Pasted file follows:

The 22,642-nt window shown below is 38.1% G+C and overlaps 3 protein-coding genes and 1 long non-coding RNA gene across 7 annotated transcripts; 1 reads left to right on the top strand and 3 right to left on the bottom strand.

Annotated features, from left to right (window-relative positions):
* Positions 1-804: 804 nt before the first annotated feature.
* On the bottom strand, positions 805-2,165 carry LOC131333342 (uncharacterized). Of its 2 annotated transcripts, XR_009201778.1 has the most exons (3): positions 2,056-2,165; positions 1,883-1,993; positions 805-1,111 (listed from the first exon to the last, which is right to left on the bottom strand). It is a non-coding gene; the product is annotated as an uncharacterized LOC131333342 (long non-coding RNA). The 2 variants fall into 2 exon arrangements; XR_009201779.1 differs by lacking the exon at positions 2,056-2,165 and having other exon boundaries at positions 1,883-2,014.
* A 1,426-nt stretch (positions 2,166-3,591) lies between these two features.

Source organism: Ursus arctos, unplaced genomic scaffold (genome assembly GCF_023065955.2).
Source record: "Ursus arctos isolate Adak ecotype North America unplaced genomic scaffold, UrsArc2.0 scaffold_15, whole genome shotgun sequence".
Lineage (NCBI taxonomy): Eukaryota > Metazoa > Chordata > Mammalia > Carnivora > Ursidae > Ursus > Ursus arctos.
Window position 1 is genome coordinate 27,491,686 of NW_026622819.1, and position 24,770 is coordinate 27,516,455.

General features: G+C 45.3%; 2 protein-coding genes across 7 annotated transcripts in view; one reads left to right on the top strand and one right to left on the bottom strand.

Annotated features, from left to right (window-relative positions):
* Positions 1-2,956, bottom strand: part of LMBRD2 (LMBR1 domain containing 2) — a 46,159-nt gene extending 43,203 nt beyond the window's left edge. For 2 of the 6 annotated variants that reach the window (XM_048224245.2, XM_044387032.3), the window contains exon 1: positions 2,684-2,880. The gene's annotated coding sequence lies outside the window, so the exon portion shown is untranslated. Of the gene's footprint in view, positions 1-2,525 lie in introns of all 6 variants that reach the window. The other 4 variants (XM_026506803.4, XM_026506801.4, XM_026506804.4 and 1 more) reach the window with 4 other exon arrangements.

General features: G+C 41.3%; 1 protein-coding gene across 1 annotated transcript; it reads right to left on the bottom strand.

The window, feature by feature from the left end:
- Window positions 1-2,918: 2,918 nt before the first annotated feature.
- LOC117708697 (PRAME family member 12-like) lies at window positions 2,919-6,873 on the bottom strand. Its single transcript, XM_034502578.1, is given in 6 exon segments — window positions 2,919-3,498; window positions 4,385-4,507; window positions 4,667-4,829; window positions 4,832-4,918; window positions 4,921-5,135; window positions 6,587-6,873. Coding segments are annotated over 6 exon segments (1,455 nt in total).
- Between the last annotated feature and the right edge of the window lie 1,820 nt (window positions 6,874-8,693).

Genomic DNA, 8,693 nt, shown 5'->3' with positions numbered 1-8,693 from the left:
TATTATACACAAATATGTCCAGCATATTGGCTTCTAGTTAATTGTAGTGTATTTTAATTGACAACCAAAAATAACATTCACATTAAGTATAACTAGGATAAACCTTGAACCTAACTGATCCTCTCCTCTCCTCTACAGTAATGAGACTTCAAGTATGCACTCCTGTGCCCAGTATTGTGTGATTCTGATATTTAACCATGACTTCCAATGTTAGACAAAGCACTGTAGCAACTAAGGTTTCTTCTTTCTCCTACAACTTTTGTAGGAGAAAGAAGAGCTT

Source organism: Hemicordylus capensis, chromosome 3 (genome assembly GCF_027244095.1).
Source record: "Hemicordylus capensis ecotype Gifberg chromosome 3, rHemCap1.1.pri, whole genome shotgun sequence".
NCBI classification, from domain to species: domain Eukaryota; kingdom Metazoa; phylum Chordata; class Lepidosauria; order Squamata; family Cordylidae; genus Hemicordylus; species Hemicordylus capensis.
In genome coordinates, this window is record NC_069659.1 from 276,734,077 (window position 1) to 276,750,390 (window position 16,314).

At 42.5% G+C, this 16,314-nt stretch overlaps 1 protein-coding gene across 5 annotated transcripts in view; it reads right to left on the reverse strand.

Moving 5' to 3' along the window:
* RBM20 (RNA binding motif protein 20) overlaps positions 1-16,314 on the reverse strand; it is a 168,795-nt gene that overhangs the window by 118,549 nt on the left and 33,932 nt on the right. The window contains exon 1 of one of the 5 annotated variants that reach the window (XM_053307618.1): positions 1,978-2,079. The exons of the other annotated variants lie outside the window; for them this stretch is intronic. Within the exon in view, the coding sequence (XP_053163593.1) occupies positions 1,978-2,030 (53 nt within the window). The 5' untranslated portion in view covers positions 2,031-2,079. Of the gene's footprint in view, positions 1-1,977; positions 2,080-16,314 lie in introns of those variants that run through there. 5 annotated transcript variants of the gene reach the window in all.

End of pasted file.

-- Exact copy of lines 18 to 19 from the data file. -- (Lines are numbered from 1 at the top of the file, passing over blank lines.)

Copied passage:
Genomic DNA, 8,693 nt, shown 5'->3' with positions numbered 1-8,693 from the left:
TATTATACACAAATATGTCCAGCATATTGGCTTCTAGTTAATTGTAGTGTATTTTAATTGACAACCAAAAATAACATTCACATTAAGTATAACTAGGATAAACCTTGAACCTAACTGATCCTCTCCTCTCCTCTACAGTAATGAGACTTCAAGTATGCACTCCTGTGCCCAGTATTGTGTGATTCTGATATTTAACCATGACTTCCAATGTTAGACAAAGCACTGTAGCAACTAAGGTTTCTTCTTTCTCCTACAACTTTTGTAGGAGAAAGAAGAGCTT